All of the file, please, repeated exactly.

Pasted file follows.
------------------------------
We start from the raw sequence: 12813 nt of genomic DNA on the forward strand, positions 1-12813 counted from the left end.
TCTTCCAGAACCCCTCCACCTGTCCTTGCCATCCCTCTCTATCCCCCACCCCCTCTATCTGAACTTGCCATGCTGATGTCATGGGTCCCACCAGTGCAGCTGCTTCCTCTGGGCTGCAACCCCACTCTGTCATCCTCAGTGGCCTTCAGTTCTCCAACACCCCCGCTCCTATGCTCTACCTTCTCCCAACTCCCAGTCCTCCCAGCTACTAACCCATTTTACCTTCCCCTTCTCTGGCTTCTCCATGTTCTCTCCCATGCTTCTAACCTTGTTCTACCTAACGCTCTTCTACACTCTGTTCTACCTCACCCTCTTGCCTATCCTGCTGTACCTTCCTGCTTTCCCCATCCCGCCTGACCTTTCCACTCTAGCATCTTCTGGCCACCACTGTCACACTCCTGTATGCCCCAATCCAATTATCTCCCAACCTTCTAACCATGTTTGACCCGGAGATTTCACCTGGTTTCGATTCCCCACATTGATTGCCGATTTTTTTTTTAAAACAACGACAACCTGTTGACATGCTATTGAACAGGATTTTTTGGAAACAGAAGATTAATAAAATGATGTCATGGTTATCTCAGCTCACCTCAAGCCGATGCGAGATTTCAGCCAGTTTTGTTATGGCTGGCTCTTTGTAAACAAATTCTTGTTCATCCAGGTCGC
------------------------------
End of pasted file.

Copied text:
We start from the raw sequence: 12813 nt of genomic DNA on the forward strand, positions 1-12813 counted from the left end.
TCTTCCAGAACCCCTCCACCTGTCCTTGCCATCCCTCTCTATCCCCCACCCCCTCTATCTGAACTTGCCATGCTGATGTCATGGGTCCCACCAGTGCAGCTGCTTCCTCTGGGCTGCAACCCCACTCTGTCATCCTCAGTGGCCTTCAGTTCTCCAACACCCCCGCTCCTATGCTCTACCTTCTCCCAACTCCCAGTCCTCCCAGCTACTAACCCATTTTACCTTCCCCTTCTCTGGCTTCTCCATGTTCTCTCCCATGCTTCTAACCTTGTTCTACCTAACGCTCTTCTACACTCTGTTCTACCTCACCCTCTTGCCTATCCTGCTGTACCTTCCTGCTTTCCCCATCCCGCCTGACCTTTCCACTCTAGCATCTTCTGGCCACCACTGTCACACTCCTGTATGCCCCAATCCAATTATCTCCCAACCTTCTAACCATGTTTGACCCGGAGATTTCACCTGGTTTCGATTCCCCACATTGATTGCCGATTTTTTTTTTAAAACAACGACAACCTGTTGACATGCTATTGAACAGGATTTTTTGGAAACAGAAGATTAATAAAATGATGTCATGGTTATCTCAGCTCACCTCAAGCCGATGCGAGATTTCAGCCAGTTTTGTTATGGCTGGCTCTTTGTAAACAAATTCTTGTTCATCCAGGTCGC